I am not a poet. That’s probably a good thing for the poor souls who, for a reason that baffles even me, read this blog. Fortunately, that includes only a miniscule number of people, so I’m guilty of wasting only a very small percentage of humanity’s productive capacity.
The reason I say it’s a good thing is that if I were a poet I would undoubtedly wax poetic interminably about the sound of the surf rolling onto the shore, the pure, unpunctuated horizon, and the light blue of the sky meeting the dark blue of the Pacific Ocean beyond the beaches of Carlsbad, California, which is the subject of this post. That endless expressive nonsense would, no doubt, bore the hell out of pretty well everyone who bothered to read to the end.
Instead, the best I can come up with is it’s very pretty and quite relaxing. That wasn’t particularly painful, now was it?
Carlsbad’s beaches probably comprise the longest uninterrupted beach I’ve ever seen. Then again, that’s a small sample size—I’m not a beach person—so there are likely longer beaches elsewhere.
(I know the mixing of singular and plural forms of beach in the previous paragraph is confusing, but it can’t be helped. Despite being one continuous beach, without any obvious dividing lines between them, they are officially referred to as different beaches. Some of the beaches have Carlsbad in the name, but at least one honors a person. Don’t ask me where one beach ends and another begins. I haven’t a clue.)
As I said before that parenthetical comment, I’m not a beach person. After sitting or lying on a beach for five minutes I start thinking, “OK, what’s next? I’m bored. Is it lunchtime yet?” I’d very much rather walk around a city—or walk along the shore, for that matter—than vegetate on a beach.
Besides, I don’t want to lie or sit there waiting for melanomas to attack me. I’d rather give them a moving target and make it challenging for them.
Fortunately, the beaches at Carlsbad are long. There’s a lot of walking to be done along them.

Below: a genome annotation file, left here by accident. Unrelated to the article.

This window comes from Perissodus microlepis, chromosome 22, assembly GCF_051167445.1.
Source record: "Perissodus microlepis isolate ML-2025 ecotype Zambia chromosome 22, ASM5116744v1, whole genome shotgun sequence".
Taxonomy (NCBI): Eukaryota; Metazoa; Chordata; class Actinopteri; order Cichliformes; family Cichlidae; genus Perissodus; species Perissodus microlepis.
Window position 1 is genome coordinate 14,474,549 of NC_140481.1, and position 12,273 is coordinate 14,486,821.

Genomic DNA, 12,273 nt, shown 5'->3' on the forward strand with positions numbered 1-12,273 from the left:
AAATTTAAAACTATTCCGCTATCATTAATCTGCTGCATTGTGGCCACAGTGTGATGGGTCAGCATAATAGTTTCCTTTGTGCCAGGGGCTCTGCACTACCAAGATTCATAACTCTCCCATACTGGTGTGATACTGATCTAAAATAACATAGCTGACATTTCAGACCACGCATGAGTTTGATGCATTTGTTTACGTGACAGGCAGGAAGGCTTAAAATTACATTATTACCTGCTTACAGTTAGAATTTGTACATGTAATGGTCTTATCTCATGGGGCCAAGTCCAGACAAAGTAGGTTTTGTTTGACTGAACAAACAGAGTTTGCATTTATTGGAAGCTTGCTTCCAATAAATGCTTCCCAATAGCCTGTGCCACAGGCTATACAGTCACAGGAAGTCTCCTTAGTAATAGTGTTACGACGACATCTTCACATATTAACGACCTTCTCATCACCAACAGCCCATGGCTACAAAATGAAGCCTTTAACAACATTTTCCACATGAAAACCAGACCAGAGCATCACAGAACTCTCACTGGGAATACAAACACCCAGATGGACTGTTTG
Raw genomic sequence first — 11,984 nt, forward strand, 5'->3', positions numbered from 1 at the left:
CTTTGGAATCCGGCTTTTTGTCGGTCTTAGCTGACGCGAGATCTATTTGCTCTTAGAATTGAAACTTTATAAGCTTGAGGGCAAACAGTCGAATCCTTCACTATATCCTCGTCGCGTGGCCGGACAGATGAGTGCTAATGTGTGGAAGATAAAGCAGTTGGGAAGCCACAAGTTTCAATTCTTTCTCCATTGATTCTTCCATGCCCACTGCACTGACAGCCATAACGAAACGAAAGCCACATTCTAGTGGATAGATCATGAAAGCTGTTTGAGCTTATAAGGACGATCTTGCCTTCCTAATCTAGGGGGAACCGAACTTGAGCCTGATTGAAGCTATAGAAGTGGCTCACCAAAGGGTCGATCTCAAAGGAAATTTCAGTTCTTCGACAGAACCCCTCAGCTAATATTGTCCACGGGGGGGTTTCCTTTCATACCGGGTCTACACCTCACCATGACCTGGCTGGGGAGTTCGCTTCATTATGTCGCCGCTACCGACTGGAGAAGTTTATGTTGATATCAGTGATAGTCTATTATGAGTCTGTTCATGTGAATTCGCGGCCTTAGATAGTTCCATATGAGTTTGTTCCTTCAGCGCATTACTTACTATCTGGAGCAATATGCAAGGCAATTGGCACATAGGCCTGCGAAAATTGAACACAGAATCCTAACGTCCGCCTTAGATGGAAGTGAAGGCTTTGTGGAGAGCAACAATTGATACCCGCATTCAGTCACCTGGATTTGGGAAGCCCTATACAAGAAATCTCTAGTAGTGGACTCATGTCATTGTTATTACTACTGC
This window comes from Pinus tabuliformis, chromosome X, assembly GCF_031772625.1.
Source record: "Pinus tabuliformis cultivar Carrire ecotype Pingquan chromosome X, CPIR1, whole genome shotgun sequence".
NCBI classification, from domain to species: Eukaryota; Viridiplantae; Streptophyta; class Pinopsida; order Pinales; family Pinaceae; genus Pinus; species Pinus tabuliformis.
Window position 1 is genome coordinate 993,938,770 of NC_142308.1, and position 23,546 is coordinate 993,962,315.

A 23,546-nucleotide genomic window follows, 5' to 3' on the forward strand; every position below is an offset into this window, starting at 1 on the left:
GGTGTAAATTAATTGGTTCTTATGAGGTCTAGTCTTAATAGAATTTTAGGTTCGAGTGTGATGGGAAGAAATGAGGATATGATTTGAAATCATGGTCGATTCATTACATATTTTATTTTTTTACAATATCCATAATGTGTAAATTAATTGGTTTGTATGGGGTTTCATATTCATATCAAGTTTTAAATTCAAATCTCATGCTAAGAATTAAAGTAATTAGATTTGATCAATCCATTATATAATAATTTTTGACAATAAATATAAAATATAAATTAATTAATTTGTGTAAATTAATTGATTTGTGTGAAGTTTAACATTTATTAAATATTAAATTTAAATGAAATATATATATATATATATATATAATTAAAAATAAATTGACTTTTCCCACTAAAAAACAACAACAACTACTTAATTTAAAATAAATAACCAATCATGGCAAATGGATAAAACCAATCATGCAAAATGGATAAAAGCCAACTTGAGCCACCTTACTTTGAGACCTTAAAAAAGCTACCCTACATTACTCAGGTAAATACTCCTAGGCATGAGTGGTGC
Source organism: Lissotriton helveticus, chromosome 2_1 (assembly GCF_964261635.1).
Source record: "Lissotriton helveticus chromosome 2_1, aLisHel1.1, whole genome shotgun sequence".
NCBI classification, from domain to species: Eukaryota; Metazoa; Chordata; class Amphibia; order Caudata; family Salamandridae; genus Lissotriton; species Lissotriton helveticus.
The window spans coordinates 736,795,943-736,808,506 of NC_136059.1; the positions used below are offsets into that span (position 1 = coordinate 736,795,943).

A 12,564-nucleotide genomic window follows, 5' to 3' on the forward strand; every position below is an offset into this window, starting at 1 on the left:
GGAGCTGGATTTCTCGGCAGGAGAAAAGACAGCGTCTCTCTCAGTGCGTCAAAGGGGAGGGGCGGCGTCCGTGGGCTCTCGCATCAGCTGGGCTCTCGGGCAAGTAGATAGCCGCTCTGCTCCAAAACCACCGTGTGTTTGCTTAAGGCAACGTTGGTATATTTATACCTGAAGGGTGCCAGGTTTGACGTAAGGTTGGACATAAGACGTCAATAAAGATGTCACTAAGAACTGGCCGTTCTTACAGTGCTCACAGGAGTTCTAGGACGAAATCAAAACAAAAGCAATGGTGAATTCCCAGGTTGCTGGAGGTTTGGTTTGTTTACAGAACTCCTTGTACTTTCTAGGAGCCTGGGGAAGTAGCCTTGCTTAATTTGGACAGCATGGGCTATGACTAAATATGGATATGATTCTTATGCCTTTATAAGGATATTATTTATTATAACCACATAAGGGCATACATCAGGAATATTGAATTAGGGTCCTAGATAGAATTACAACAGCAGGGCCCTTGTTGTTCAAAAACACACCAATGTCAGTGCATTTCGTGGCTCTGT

If you, like me, are neurotic about walking barefoot on a beach (you never know when an idiot will leave sharp objects lying there), here’s a tip for you, although it works best at low tide. Walk parallel to the ocean, just beyond the furthest point that the waves reach. At low tide, the sand in that zone is well compressed and relatively hard. As a result, you won’t get much sand in your shoes.
Warning: This advice does not do a perfect job of keeping your shoes sand-free. Carlsbad’s beaches include a fair amount of sand that the tide never reaches. So, even following my tip, expect to have to shake your shoes out at some point after you leave the beach.
If you start from a point at the coastal endpoint of the main drag of Carlsbad and walk north along the beaches you’ll come across Buena Vista Lagoon, a beautiful little lagoon a bit inland from the ocean. At least, I thought it was a little lagoon. Looking at a map, I see that it’s composed of a series of few lagoons, a couple of which are considerably larger than the one closest to the ocean.
All of that having been said, including the part about me not being a beach person, I will admit that I think there is nothing—absolutely nothing—to compare with the beauty of the view from a beach of a spectacular sunset over the ocean. In the Americas, that happens over the Pacific, such as at Carlsbad’s beaches.
On the Atlantic side, they have to settle for sunrises over the ocean. Who the hell wants to get up that early?
When I say, “a spectacular sunset,” I’m not saying that all of them are spectacular. Quite the contrary.
If there are no clouds in the sky then there is nothing to catch the color of the setting sun. If the sky is fully and heavily overcast, little color shows through. But if there is a generous smattering of clouds they create fiery orange patterns in the dimming blue sky.
Experiencing sunsets like these almost—almost, but not quite—allows me to understand why some people believe in deities or a deity. We experience a great many phenomena that can be understood and predicted only by accounting for a vast number of variables, not all of which are easily—or at all—measurable. And even those variables that are measurable are too great in number to all be measured.
Consequently, these phenomena appear to be driven by random, chaotic forces. Yet they still manage to produce brilliant displays every once in a while. It is almost enough to make one believe that there is a god up there painting the sky with his, her or its brush.
On the other hand, spectacular sunsets are greatly outnumbered by so-so, not bad, and totally obscured sunsets. This puts a serious damper on the use of sunsets as corroborating evidence for the deity theory. But enough about religion.
As I write these words, I’ve been in Carlsbad for two sunsets. The first was nice, but not brilliant. Tonight’s, however, easily qualified as breathtakingly dazzling.
I’ll be here for two more sunsets, but I can’t imagine them being more breathtaking than the one I just witnessed, so I decided to not wait before publishing this post.
I hope you enjoy the photos, but they don’t do the sunset justice. Not even close.